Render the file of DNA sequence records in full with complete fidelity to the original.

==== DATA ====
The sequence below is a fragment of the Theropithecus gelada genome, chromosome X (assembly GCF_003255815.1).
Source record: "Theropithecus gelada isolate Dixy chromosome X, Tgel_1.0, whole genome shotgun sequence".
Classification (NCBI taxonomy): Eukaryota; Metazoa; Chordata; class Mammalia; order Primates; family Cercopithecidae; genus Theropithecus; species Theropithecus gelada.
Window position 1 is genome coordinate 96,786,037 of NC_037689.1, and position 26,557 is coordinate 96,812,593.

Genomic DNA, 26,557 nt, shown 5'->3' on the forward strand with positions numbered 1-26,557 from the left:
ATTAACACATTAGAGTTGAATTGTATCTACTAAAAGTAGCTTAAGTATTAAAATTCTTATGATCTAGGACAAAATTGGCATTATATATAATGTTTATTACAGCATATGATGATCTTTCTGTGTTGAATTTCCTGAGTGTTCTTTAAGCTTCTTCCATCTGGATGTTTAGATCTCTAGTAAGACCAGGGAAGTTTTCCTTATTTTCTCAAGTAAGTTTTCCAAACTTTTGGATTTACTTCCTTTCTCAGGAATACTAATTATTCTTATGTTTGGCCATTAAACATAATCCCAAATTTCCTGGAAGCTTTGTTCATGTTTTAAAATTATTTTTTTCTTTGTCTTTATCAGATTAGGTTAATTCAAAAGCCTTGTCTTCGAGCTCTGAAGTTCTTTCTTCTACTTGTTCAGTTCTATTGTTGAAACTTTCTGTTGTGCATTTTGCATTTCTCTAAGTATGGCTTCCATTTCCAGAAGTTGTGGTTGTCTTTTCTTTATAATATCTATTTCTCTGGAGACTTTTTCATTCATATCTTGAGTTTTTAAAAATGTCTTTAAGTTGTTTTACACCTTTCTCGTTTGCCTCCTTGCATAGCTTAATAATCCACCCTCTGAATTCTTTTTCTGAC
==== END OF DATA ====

The sequence below is a fragment of the Theropithecus gelada genome, chromosome X (assembly GCF_003255815.1).
Source record: "Theropithecus gelada isolate Dixy chromosome X, Tgel_1.0, whole genome shotgun sequence".
Classification (NCBI taxonomy): Eukaryota; Metazoa; Chordata; class Mammalia; order Primates; family Cercopithecidae; genus Theropithecus; species Theropithecus gelada.
Window position 1 is genome coordinate 96,786,037 of NC_037689.1, and position 26,557 is coordinate 96,812,593.

Genomic DNA, 26,557 nt, shown 5'->3' on the forward strand with positions numbered 1-26,557 from the left:
ATTAACACATTAGAGTTGAATTGTATCTACTAAAAGTAGCTTAAGTATTAAAATTCTTATGATCTAGGACAAAATTGGCATTATATATAATGTTTATTACAGCATATGATGATCTTTCTGTGTTGAATTTCCTGAGTGTTCTTTAAGCTTCTTCCATCTGGATGTTTAGATCTCTAGTAAGACCAGGGAAGTTTTCCTTATTTTCTCAAGTAAGTTTTCCAAACTTTTGGATTTACTTCCTTTCTCAGGAATACTAATTATTCTTATGTTTGGCCATTAAACATAATCCCAAATTTCCTGGAAGCTTTGTTCATGTTTTAAAATTATTTTTTTCTTTGTCTTTATCAGATTAGGTTAATTCAAAAGCCTTGTCTTCGAGCTCTGAAGTTCTTTCTTCTACTTGTTCAGTTCTATTGTTGAAACTTTCTGTTGTGCATTTTGCATTTCTCTAAGTATGGCTTCCATTTCCAGAAGTTGTGGTTGTCTTTTCTTTATAATATCTATTTCTCTGGAGACTTTTTCATTCATATCTTGAGTTTTTAAAAATGTCTTTAAGTTGTTTTACACCTTTCTCGTTTGCCTCCTTGCATAGCTTAATAATCCACCCTCTGAATTCTTTTTCTGAC